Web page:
During the last few years, India has done very well in the pharmaceutical industry. The Indian pharmaceutical sector has experienced rapid growth. The success story of the Indian pharmaceutical industry can be attributed to numerous factors, including its low cost of production, skilled workforce, and robust R&D infrastructure. In terms of global market share, generic products dominate, and they will do so for some time.
As a direct consequence of the constant growth rate of Indian pharmaceutical manufacturing companies, pharmaceutical companies from around the world are also setting up manufacturing units in India. The cost of producing active pharma ingredients in India is almost 33 per cent lower than the cost of producing them in the United States. It is one of the main reasons why western pharma companies invest in India, especially post-pandemic.
Benefits Enjoyed By Pharmaceutical Sector In India
Western medicine is in high demand in India, encouraging partnerships between Indian and Western production centres. Companies from the West are partnering with Indian companies to satisfy the increasing demand. The Indian pharmaceutical industry is large, and Indians can purchase important generic drugs at a lower cost, thus strengthening the Indian market.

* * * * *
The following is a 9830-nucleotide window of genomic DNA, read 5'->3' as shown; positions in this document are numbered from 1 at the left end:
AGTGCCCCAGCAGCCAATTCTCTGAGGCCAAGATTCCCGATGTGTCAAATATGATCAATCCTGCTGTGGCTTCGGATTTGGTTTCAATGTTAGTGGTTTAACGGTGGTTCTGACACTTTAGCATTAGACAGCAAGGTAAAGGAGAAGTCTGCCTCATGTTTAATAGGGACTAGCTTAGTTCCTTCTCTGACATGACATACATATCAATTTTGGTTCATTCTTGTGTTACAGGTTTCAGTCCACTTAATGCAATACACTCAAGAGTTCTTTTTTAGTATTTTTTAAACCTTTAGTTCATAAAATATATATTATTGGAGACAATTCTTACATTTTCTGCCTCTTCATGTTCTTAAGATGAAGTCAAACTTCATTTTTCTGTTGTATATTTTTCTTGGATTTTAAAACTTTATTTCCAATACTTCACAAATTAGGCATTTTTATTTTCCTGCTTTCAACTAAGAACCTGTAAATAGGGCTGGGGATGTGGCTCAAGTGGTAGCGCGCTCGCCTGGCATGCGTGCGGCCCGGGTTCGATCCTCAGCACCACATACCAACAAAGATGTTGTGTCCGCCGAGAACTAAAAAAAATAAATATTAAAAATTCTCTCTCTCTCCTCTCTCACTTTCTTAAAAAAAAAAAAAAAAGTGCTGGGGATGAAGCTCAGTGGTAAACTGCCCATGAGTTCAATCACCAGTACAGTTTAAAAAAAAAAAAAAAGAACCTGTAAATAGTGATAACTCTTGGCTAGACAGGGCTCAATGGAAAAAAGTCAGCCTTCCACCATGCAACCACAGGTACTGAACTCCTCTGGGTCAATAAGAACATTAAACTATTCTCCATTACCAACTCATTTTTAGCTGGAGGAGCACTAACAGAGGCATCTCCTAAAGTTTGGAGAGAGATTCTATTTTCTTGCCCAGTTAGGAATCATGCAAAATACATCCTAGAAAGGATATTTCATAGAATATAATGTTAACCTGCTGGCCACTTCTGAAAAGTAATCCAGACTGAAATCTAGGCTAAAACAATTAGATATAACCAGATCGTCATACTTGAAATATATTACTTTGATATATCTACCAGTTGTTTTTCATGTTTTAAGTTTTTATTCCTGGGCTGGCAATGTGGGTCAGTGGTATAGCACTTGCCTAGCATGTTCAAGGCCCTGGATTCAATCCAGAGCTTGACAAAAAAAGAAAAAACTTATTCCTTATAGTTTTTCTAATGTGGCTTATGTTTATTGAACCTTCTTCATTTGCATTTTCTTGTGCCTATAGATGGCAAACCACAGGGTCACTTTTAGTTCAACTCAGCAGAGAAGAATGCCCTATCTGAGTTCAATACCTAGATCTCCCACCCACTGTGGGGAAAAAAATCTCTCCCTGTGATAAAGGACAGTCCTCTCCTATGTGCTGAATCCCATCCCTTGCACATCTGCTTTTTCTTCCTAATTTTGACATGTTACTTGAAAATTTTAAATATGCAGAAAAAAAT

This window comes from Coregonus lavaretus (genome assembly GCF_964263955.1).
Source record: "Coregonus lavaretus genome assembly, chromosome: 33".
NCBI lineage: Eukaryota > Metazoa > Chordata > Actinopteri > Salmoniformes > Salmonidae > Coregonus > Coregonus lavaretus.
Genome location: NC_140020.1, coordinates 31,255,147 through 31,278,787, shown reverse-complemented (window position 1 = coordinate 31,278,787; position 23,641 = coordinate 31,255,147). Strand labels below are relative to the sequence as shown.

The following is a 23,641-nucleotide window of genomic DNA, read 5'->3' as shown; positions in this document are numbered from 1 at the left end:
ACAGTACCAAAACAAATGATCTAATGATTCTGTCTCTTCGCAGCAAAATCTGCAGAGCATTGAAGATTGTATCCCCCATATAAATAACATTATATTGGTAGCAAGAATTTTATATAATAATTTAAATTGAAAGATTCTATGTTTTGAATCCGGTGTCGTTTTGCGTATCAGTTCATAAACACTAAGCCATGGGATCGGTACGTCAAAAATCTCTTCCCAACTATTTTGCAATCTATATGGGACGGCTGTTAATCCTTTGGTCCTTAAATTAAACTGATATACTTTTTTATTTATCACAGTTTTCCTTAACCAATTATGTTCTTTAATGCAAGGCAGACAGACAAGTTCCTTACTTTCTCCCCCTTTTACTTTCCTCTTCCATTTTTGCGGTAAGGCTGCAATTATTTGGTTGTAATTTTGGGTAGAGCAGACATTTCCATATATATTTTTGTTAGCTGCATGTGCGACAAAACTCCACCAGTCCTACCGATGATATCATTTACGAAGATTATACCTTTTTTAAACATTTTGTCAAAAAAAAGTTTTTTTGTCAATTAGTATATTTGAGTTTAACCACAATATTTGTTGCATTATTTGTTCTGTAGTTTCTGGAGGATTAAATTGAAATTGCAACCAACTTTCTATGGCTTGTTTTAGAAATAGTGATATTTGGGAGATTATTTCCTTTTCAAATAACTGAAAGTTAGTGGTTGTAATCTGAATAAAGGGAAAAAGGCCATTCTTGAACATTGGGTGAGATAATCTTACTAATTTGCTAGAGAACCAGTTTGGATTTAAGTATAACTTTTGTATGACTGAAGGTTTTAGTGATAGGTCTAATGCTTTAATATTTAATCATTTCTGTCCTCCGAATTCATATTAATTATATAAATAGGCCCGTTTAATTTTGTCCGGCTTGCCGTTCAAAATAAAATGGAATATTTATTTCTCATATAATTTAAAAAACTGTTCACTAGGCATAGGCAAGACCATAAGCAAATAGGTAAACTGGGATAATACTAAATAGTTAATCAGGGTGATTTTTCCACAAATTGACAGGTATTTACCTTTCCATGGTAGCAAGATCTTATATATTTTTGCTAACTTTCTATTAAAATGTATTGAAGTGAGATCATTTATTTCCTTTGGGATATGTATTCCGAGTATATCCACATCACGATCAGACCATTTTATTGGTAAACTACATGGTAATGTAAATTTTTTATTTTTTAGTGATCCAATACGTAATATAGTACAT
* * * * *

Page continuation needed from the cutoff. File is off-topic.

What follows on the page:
Despite the dexterity of the country’s pharmaceutical industry, there is a high number of well-trained chemists in India. Since India is one of the leading suppliers of generic drugs, drugs are extraordinarily cheaper in India. Consequently, Indians can access high-quality health care and purchase medications from reputable pharmacies. As part of its efforts to ensure that its citizens have access to affordable medications, the government of India operates its drug store chain. To sustain the momentum towards producing high-quality and low-cost generic medicines, the government is also working with other small and medium-sized manufacturers.
India offers a 50% lower cost to set up a fully FDA-inspected manufacturing facility compared to the developed world. India has 60-70% fewer labour costs than developed nations. Comparing developed nations with the developing world, production and operation costs are 40-70% lower.
Competition and Rapid Growth